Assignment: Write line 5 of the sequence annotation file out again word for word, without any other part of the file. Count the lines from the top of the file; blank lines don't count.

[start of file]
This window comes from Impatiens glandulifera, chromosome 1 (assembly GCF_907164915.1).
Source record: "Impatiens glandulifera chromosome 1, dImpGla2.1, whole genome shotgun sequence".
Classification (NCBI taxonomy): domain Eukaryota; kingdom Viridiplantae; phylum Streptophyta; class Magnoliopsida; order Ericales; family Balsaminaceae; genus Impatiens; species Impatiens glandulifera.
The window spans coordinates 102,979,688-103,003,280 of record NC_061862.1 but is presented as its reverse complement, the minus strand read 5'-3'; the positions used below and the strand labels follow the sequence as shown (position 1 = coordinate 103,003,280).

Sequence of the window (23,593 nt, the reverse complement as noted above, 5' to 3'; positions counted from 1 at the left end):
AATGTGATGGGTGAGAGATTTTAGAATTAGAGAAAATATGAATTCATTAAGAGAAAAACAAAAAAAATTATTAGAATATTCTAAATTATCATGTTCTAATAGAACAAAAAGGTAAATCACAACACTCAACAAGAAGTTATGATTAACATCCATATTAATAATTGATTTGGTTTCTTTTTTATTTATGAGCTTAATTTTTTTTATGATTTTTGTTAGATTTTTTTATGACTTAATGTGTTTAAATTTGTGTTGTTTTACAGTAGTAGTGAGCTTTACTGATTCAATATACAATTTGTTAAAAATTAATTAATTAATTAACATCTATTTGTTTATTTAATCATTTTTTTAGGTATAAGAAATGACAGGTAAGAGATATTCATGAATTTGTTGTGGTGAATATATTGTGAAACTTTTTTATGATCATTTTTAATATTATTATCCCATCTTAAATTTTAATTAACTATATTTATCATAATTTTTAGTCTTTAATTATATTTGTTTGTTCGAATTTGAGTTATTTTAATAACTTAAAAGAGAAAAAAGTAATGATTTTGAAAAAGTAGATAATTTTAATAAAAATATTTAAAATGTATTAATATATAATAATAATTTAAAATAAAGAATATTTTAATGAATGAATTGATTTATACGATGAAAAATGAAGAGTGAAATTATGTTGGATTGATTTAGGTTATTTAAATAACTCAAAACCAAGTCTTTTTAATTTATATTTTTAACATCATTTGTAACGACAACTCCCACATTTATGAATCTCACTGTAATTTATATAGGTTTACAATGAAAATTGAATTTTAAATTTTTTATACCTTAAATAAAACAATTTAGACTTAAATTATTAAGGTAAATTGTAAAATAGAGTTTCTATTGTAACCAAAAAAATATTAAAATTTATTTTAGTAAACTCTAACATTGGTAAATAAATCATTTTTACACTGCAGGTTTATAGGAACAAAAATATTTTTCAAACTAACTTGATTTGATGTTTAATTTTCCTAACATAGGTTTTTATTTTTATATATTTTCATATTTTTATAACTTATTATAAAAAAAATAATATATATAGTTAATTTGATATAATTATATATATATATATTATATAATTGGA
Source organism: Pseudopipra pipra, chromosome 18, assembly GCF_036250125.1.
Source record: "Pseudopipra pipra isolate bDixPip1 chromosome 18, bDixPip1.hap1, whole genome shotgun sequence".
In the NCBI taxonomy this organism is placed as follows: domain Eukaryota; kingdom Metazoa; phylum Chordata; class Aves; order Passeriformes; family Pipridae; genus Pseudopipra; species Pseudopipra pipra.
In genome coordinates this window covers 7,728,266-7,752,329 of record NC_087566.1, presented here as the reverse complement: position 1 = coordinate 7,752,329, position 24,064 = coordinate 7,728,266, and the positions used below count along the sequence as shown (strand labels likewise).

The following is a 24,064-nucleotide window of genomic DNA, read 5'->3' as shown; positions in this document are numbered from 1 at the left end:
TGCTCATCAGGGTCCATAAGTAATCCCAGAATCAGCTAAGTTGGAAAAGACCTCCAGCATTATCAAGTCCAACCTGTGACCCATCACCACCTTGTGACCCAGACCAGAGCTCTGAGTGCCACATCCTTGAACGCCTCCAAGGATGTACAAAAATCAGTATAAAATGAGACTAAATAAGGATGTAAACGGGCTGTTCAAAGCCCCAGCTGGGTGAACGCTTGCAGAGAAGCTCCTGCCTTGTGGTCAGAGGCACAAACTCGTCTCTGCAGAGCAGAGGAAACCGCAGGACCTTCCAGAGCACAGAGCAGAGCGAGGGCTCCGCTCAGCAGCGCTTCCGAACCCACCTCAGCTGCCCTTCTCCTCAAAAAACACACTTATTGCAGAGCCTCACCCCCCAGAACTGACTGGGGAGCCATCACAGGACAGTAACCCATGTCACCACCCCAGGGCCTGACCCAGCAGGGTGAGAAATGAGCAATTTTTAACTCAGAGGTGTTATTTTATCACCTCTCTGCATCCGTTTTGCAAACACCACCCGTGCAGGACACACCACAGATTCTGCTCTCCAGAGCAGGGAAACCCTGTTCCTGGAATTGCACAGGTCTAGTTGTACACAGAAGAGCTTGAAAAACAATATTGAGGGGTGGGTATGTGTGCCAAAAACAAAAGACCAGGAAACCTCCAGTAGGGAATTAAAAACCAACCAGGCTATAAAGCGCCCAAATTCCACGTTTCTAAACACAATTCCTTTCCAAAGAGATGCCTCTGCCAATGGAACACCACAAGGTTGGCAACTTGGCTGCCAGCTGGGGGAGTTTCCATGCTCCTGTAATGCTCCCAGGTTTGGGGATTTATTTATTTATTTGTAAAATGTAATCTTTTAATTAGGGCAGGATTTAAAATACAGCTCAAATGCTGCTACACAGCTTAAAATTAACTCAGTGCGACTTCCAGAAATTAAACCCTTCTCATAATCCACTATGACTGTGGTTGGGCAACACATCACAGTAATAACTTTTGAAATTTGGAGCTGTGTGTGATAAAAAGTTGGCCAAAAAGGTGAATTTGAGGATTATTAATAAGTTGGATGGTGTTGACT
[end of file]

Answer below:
Sequence of the window (23,593 nt, the reverse complement as noted above, 5' to 3'; positions counted from 1 at the left end):